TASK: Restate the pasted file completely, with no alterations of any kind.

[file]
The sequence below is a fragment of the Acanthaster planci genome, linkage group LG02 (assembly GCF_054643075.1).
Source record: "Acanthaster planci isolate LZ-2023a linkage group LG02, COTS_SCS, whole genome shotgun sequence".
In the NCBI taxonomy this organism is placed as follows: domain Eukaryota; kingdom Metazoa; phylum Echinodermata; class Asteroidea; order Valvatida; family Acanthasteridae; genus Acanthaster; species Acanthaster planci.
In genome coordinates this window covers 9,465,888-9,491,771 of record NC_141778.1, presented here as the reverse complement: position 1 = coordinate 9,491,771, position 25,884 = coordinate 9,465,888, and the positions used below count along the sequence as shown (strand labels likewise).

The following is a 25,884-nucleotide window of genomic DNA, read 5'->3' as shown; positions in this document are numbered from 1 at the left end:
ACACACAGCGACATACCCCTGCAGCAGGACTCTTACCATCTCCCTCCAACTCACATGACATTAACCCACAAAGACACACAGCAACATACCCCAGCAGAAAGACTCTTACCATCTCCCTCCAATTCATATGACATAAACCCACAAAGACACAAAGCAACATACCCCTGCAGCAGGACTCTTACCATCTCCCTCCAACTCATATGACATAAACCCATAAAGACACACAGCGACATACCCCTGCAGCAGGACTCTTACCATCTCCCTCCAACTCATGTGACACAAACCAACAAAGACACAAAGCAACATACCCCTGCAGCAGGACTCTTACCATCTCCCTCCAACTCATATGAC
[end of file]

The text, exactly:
The sequence below is a fragment of the Acanthaster planci genome, linkage group LG02 (assembly GCF_054643075.1).
Source record: "Acanthaster planci isolate LZ-2023a linkage group LG02, COTS_SCS, whole genome shotgun sequence".
In the NCBI taxonomy this organism is placed as follows: domain Eukaryota; kingdom Metazoa; phylum Echinodermata; class Asteroidea; order Valvatida; family Acanthasteridae; genus Acanthaster; species Acanthaster planci.
In genome coordinates this window covers 9,465,888-9,491,771 of record NC_141778.1, presented here as the reverse complement: position 1 = coordinate 9,491,771, position 25,884 = coordinate 9,465,888, and the positions used below count along the sequence as shown (strand labels likewise).

The following is a 25,884-nucleotide window of genomic DNA, read 5'->3' as shown; positions in this document are numbered from 1 at the left end:
ACACACAGCGACATACCCCTGCAGCAGGACTCTTACCATCTCCCTCCAACTCACATGACATTAACCCACAAAGACACACAGCAACATACCCCAGCAGAAAGACTCTTACCATCTCCCTCCAATTCATATGACATAAACCCACAAAGACACAAAGCAACATACCCCTGCAGCAGGACTCTTACCATCTCCCTCCAACTCATATGACATAAACCCATAAAGACACACAGCGACATACCCCTGCAGCAGGACTCTTACCATCTCCCTCCAACTCATGTGACACAAACCAACAAAGACACAAAGCAACATACCCCTGCAGCAGGACTCTTACCATCTCCCTCCAACTCATATGAC